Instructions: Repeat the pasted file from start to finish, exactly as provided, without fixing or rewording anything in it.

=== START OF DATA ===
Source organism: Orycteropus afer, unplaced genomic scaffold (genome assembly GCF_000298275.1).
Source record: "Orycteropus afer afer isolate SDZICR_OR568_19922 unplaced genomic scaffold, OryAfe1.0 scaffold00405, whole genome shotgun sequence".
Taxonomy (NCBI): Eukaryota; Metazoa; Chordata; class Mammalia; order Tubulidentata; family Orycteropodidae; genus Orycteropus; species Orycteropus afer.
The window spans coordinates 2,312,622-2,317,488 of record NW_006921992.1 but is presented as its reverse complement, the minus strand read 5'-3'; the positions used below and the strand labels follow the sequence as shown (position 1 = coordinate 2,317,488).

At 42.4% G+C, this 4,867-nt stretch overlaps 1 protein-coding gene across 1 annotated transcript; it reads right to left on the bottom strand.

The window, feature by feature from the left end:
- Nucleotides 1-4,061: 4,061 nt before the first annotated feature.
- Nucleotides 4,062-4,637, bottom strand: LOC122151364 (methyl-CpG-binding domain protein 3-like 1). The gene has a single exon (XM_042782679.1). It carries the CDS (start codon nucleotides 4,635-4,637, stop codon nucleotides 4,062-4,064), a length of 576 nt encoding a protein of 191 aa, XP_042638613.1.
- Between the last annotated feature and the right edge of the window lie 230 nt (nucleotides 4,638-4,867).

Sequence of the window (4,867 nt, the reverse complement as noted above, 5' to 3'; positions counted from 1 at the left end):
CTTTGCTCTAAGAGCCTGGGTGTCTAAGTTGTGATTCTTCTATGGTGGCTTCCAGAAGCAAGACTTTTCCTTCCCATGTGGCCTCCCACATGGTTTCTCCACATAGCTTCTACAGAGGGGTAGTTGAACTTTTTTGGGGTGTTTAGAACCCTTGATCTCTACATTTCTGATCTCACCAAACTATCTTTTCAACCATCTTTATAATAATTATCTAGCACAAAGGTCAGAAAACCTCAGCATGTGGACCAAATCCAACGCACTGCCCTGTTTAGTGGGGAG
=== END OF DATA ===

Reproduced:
Source organism: Orycteropus afer, unplaced genomic scaffold (genome assembly GCF_000298275.1).
Source record: "Orycteropus afer afer isolate SDZICR_OR568_19922 unplaced genomic scaffold, OryAfe1.0 scaffold00405, whole genome shotgun sequence".
Taxonomy (NCBI): Eukaryota; Metazoa; Chordata; class Mammalia; order Tubulidentata; family Orycteropodidae; genus Orycteropus; species Orycteropus afer.
The window spans coordinates 2,312,622-2,317,488 of record NW_006921992.1 but is presented as its reverse complement, the minus strand read 5'-3'; the positions used below and the strand labels follow the sequence as shown (position 1 = coordinate 2,317,488).

At 42.4% G+C, this 4,867-nt stretch overlaps 1 protein-coding gene across 1 annotated transcript; it reads right to left on the bottom strand.

The window, feature by feature from the left end:
- Nucleotides 1-4,061: 4,061 nt before the first annotated feature.
- Nucleotides 4,062-4,637, bottom strand: LOC122151364 (methyl-CpG-binding domain protein 3-like 1). The gene has a single exon (XM_042782679.1). It carries the CDS (start codon nucleotides 4,635-4,637, stop codon nucleotides 4,062-4,064), a length of 576 nt encoding a protein of 191 aa, XP_042638613.1.
- Between the last annotated feature and the right edge of the window lie 230 nt (nucleotides 4,638-4,867).

Sequence of the window (4,867 nt, the reverse complement as noted above, 5' to 3'; positions counted from 1 at the left end):
CTTTGCTCTAAGAGCCTGGGTGTCTAAGTTGTGATTCTTCTATGGTGGCTTCCAGAAGCAAGACTTTTCCTTCCCATGTGGCCTCCCACATGGTTTCTCCACATAGCTTCTACAGAGGGGTAGTTGAACTTTTTTGGGGTGTTTAGAACCCTTGATCTCTACATTTCTGATCTCACCAAACTATCTTTTCAACCATCTTTATAATAATTATCTAGCACAAAGGTCAGAAAACCTCAGCATGTGGACCAAATCCAACGCACTGCCCTGTTTAGTGGGGAG